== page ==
AUSTIN, Texas – After months of resisting calls to join the race, Texas Gov. Rick Perry said Friday he would consider seeking the Republican presidential nomination, potentially reshaping the GOP field.

At the same time, former New York Mayor Rudy Giuliani is heading to New Hampshire next week, further stirring speculation that he will jump into the still-gelling field of GOP candidates to take on President Obama.

Perry, the longest serving governor in Texas history, would bring conservative bona fides, a proven fundraising record and a fresh voice to the field. Even as Perry’s closest advisers say he has no intention of getting in the race, he has methodically raised his profile, fanning interest.

“I’m going to think about it,” Perry said Friday. “I think about a lot of things.”

That was enough to set off speculation Perry would jump into a campaign that lacks a clear front-runner.

Mitt Romney, the former Massachusetts governor, is the closest to a favorite at this point. Like Giuliani, he ran for the nomination in 2008, losing out to Arizona Sen. John McCain.

Romney will formally kick off his campaign in the early primary state of New Hampshire next Thursday, the same day that Giuliani is now scheduled to headline a fundraiser for the state Republican Party and have lunch with several GOP activists.

Former Alaska Gov. Sarah Palin also has sent a jolt through the contest with the announcement of a campaign-style bus tour along the East Coast, the latest possible contender to stand up since Indiana Gov. Mitch Daniels announced last weekend that he would not run.

As for Perry in Texas, Mark McKinnon, a veteran political consultant who advised President George W. Bush’s campaigns, said, “The only real question is: Why wouldn’t he run?”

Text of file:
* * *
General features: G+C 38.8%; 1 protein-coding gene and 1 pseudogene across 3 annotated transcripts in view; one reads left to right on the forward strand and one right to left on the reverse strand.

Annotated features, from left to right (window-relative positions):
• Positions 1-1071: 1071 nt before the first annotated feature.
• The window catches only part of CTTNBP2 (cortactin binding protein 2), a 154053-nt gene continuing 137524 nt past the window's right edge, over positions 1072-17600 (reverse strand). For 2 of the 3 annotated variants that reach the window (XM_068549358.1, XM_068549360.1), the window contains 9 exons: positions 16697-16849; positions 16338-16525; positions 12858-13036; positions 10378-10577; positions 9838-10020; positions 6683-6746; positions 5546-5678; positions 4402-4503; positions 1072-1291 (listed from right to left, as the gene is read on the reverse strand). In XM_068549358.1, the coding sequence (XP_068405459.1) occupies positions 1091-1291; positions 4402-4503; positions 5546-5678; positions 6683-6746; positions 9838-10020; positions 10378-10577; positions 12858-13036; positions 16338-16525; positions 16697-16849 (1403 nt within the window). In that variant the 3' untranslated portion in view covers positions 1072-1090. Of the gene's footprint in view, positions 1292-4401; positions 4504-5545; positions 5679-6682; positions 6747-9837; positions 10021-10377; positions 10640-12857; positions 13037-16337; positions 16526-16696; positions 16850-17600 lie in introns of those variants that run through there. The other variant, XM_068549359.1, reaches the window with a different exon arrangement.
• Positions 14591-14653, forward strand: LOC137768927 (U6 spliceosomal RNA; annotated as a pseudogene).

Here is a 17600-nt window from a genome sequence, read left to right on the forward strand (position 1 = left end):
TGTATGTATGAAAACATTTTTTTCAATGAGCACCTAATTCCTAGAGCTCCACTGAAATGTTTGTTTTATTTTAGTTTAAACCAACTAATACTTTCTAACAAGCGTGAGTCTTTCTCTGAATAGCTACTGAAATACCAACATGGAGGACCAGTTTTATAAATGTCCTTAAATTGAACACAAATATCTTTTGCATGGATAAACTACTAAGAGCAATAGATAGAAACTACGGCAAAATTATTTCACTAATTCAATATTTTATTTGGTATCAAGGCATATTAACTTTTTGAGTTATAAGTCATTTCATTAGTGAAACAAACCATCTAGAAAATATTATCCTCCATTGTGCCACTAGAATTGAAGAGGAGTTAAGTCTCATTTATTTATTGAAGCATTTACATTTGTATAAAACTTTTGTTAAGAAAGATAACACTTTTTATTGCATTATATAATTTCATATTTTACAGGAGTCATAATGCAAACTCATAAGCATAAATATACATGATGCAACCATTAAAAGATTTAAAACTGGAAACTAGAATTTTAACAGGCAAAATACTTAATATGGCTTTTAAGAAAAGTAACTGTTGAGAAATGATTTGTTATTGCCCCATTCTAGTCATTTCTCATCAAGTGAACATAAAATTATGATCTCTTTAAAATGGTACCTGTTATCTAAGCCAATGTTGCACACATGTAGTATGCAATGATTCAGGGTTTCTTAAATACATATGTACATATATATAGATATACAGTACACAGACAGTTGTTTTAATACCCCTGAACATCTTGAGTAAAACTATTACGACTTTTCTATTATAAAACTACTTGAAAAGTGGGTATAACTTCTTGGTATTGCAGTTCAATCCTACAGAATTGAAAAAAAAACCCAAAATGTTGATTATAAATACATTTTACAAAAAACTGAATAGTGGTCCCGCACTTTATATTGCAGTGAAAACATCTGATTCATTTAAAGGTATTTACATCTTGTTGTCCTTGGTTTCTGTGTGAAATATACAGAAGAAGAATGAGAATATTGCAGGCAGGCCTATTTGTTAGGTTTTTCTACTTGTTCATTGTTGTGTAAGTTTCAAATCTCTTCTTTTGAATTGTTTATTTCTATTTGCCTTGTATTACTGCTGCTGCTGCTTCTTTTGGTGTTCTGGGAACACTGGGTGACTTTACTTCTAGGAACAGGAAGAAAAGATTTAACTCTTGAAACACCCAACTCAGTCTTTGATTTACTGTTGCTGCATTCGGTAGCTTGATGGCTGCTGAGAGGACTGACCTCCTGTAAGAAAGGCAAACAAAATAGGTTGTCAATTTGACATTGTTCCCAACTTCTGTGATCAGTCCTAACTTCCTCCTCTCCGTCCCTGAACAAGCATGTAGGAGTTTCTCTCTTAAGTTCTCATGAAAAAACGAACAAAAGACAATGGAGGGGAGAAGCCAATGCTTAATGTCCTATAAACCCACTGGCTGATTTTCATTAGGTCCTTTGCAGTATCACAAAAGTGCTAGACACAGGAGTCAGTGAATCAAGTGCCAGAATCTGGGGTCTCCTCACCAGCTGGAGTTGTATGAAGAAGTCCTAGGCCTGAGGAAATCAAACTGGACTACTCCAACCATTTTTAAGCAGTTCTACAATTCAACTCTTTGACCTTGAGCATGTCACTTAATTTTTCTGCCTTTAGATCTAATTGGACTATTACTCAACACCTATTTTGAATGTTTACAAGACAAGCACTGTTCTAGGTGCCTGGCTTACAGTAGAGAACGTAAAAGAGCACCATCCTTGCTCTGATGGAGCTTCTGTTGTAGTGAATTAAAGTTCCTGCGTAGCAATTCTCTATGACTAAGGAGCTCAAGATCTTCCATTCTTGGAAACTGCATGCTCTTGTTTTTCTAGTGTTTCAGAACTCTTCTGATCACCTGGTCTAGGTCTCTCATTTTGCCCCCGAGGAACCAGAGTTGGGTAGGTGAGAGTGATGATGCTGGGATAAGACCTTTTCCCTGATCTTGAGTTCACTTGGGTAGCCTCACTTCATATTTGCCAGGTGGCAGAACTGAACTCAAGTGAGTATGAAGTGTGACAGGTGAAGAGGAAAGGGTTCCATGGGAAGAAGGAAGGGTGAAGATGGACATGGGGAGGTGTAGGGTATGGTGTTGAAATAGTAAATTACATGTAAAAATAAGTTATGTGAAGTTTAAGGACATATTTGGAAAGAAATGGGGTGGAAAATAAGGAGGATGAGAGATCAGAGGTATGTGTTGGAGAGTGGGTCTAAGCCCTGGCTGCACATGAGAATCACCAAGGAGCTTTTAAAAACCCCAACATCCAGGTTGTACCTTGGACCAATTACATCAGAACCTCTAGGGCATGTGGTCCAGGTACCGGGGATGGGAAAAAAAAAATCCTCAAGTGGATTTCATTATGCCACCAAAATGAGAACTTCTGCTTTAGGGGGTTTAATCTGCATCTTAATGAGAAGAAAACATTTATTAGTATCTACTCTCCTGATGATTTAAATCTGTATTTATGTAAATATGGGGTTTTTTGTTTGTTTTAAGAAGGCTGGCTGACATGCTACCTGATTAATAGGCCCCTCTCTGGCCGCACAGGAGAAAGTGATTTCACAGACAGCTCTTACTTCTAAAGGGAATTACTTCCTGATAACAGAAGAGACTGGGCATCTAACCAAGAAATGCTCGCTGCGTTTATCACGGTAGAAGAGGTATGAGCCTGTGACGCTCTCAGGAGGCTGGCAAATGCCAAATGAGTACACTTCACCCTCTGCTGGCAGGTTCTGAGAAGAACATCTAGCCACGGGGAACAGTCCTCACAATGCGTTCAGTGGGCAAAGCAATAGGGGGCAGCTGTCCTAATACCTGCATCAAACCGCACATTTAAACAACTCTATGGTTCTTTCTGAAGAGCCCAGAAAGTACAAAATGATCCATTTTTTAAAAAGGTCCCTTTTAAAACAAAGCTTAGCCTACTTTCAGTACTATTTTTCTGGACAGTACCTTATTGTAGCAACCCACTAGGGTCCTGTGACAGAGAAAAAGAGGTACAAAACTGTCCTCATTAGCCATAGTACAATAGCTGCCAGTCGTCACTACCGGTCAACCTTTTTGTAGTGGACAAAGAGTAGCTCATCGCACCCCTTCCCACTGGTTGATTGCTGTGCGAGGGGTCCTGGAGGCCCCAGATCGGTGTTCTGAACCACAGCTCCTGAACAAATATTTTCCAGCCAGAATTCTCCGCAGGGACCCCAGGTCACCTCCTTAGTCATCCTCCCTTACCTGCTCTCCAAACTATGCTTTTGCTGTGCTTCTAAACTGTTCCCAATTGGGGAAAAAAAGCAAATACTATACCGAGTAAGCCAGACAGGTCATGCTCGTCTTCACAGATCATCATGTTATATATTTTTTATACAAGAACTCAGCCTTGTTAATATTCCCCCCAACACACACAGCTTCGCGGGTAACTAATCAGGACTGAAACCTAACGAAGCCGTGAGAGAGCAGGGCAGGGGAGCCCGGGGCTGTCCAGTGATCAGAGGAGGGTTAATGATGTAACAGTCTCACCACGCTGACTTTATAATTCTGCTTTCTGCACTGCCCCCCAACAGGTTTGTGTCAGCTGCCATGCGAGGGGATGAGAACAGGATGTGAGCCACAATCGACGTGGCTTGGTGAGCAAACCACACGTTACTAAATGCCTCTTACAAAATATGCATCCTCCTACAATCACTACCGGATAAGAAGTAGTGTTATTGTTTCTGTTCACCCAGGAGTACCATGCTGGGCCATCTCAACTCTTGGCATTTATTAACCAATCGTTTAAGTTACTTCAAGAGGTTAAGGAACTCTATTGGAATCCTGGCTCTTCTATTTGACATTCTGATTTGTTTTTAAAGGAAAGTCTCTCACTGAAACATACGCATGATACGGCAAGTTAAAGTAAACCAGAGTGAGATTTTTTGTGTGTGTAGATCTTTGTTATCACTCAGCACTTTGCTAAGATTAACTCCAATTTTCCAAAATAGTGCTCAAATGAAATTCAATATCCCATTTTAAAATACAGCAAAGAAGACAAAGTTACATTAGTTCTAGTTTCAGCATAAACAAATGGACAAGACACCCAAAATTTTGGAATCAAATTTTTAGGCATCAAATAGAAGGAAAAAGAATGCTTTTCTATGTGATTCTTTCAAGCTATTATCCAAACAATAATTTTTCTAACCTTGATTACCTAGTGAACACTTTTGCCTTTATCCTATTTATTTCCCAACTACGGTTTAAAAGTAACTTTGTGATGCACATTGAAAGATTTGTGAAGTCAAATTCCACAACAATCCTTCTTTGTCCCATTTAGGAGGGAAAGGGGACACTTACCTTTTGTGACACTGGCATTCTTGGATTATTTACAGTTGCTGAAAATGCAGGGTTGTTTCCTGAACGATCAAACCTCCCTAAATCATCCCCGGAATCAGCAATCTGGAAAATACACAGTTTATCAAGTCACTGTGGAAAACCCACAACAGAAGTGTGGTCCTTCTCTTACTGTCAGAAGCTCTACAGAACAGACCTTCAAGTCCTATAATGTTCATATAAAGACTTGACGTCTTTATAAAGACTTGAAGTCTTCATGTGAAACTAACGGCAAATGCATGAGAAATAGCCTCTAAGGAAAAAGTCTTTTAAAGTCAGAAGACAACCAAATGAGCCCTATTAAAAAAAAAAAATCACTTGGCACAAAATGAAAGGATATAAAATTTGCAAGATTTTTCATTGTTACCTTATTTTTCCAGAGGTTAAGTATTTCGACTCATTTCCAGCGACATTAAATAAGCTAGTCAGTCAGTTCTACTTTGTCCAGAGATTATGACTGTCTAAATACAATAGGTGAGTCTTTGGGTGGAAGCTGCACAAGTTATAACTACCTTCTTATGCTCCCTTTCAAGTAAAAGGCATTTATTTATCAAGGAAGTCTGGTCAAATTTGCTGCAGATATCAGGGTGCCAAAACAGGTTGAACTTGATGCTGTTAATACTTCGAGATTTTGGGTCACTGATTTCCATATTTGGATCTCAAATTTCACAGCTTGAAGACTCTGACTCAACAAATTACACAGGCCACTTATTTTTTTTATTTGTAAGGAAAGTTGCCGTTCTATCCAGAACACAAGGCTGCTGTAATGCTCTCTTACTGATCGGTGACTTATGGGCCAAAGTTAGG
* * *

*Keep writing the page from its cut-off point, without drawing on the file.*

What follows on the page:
Social conservatives are still shopping for a candidate. Tea party activists want one of their own. Establishment Republicans remain unsettled on a choice.

That has opened the door for Perry, who has never lost an election. Still, he has for months insisted he had no interest in running for the White House.

“I don’t want to be the president of the United States,” Perry flatly said in November.

With those refusals, he took the reins of the Republican Governors Association for a second term as chairman earlier this year, a signal he was serious about sitting 2012 out; he told fellow Republicans he wouldn’t split his time between the RGA and a White House bid.

Since then, Perry’s refusal seems to have softened, albeit ever so slightly. Asked Tuesday whether he would rule out a presidential run, Perry expertly left the door open.

“I’ve got my focus on where it is supposed to be and that is the legislative session,” he told reporters. “Like I’ve said multiple times, I’m not going to get distracted from my work at hand, I’m not going to get distracted by that.”

The Texas legislative session ends Monday.

“The candidates that are running are not the candidates that people want,” said Ryan Hecker, organizer of the Contract From America and member of the Houston Tea Party Society. “They’re looking for someone, almost wistfully.”

Evangelicals who dominate the Iowa and South Carolina nominating contests are unlikely to back Romney or former Utah Gov. Jon Huntsman; some call the two men’s shared Mormon faith a disqualifier.

Twice-divorced former House Speaker Newt Gingrich, too, has problems, although Gingrich is quick to note he has been with his third wife for more than a decade.

Last month, Mississippi Gov. Haley Barbour, fresh off a turn as the chairman of the Republican Governors Association, said he wouldn’t make a White House bid; that unlocked many of the donors for Perry.

It also opened the door for a sought-after Southern candidate.

While Gingrich is running his campaign from Georgia, he has lived near Washington for decades and is hardly the regional candidate Perry could be.